Singapore: Oil prices climbed near a two-year high on Thursday, boosted by an unexpected surge in global demand that has fueled the biggest drop in US crude stockpiles in more than a decade.
US crude for February rose 19 cents to $90.67 a barrel by 09:15 am, after settling on Wednesday at the highest level since October 2008. ICE Brent crude traded 19 cents higher at $93.84.
Oil has soared more than 40% since hitting a 2010 low of $64.24 in May, driven by a faster-than-expected recovery in global fuel demand.
Despite its steady climb, oil likely has further wiggle room before it begins to hinder economic growth in oil-consuming countries, analysts said.
“Oil has risen as... inventories have fallen more than expected due to the cold weather in the northern hemisphere,” said Serene Lim, an oil analyst at ANZ, adding that prices would need to rise above $110 before impacting economic growth.
US crude oil inventories fell 5.33 million barrels last week, the Energy Information Administration said.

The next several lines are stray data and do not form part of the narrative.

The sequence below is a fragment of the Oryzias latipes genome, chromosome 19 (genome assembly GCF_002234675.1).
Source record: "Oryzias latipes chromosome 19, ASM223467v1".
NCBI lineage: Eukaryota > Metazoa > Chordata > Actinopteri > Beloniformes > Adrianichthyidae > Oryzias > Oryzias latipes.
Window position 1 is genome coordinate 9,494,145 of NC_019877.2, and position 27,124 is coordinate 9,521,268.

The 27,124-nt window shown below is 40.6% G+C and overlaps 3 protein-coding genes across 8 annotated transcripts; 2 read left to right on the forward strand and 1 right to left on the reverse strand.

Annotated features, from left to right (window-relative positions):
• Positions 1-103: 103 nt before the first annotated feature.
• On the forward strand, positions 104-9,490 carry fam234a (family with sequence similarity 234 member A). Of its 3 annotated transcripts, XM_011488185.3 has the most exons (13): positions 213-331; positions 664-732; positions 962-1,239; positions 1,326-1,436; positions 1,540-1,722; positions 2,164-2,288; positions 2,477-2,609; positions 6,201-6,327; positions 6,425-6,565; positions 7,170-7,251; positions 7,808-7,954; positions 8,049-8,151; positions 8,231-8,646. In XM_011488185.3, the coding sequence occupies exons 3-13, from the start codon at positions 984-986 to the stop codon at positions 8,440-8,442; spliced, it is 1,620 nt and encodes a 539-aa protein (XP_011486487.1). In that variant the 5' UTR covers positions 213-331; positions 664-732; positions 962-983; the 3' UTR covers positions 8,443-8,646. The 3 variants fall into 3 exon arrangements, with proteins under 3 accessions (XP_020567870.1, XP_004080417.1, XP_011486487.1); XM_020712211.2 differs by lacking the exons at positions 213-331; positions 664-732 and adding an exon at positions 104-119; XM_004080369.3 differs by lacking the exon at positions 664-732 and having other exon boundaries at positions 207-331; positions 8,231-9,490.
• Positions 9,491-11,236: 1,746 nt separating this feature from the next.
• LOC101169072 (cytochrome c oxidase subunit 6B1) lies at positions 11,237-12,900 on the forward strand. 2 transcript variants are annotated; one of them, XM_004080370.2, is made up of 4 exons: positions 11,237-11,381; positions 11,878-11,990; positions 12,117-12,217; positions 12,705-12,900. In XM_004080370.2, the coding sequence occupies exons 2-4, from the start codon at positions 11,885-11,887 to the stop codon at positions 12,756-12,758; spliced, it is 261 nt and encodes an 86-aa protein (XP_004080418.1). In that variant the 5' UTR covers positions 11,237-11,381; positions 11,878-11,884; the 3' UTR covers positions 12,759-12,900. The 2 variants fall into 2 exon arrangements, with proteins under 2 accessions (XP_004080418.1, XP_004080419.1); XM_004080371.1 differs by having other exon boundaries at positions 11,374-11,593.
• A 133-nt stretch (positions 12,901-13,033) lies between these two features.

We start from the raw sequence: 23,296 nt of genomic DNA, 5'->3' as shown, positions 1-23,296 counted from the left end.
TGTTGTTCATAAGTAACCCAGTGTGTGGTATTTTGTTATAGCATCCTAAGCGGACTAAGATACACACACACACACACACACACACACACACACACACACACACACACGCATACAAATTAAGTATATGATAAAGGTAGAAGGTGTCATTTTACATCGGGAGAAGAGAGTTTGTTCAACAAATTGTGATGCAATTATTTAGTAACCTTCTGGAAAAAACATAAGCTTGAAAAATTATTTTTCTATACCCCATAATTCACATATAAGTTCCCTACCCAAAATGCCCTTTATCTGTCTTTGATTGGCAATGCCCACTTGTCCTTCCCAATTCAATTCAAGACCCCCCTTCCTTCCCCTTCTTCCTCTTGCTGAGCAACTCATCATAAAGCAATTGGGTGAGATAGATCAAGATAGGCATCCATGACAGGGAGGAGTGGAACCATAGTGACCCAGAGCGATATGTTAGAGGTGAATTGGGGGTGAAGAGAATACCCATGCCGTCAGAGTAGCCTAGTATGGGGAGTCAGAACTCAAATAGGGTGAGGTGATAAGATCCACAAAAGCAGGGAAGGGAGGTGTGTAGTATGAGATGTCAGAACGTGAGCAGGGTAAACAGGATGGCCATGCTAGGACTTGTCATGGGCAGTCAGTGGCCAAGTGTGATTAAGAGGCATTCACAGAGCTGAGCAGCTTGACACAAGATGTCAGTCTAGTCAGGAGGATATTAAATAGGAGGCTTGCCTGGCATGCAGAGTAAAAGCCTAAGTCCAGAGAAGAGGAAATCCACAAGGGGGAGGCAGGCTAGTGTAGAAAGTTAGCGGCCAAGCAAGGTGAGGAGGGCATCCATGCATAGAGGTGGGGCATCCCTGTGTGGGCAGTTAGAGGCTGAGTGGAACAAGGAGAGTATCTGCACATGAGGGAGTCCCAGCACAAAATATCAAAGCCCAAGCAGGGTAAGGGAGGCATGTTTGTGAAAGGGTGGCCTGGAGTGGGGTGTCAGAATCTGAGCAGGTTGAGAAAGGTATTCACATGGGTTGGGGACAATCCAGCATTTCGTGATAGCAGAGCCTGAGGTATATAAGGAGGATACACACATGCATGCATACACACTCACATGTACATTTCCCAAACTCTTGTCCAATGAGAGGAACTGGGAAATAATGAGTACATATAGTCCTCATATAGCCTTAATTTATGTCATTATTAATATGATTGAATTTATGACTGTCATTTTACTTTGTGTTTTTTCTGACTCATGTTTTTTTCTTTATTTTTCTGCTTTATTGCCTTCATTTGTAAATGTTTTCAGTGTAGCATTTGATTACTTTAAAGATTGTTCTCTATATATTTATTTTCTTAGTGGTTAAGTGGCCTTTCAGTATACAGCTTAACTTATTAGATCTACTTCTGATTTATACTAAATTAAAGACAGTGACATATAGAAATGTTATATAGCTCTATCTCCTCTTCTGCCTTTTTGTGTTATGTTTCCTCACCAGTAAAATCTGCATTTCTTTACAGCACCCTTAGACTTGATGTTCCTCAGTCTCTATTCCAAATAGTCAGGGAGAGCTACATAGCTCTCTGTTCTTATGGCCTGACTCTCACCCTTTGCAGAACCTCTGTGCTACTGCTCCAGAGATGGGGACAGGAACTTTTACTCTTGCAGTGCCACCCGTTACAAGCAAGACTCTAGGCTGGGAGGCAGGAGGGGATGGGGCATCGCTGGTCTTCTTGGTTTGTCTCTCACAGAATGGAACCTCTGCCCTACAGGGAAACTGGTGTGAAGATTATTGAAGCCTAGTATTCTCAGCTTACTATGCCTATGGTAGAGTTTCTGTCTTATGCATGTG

Stockpiles in the world’s biggest oil user have fallen by 19 million barrels since 26 November, roughly equivalent to one day of US fuel consumption and the biggest three-week drop since 1998.
A Reuters poll showed a surge in fuel demand in the fourth quarter sent 2010 demand growth to near record levels, adding support to prices in recent weeks, with further increases expected next year as the economy improves.
Demand growth was still centred on the developing world, with one third of the 1.5 million barrel-per-day (bpd) global growth coming from China, according to the survey of 12 top oil-tracking analysts.
China’s apparent oil demand rose 13.9% from a year earlier to a record-high of 9.34 million bpd in November, Reuters calculations from official data showed.
Oil also found support from forecasts for cold weather in northern Europe and the United States, with US heating oil demand expected to average 4.6% above normal this week.
Forecaster AccuWeather.com expects temperatures in the US Northeast, the world’s largest heating oil market, to average mostly below normal for the next week, with slightly milder readings late this month.
In Europe, fresh snow forecasts threatened to prolong chaos caused by a cold snap, with airlines and rail networks struggling to restore normal services.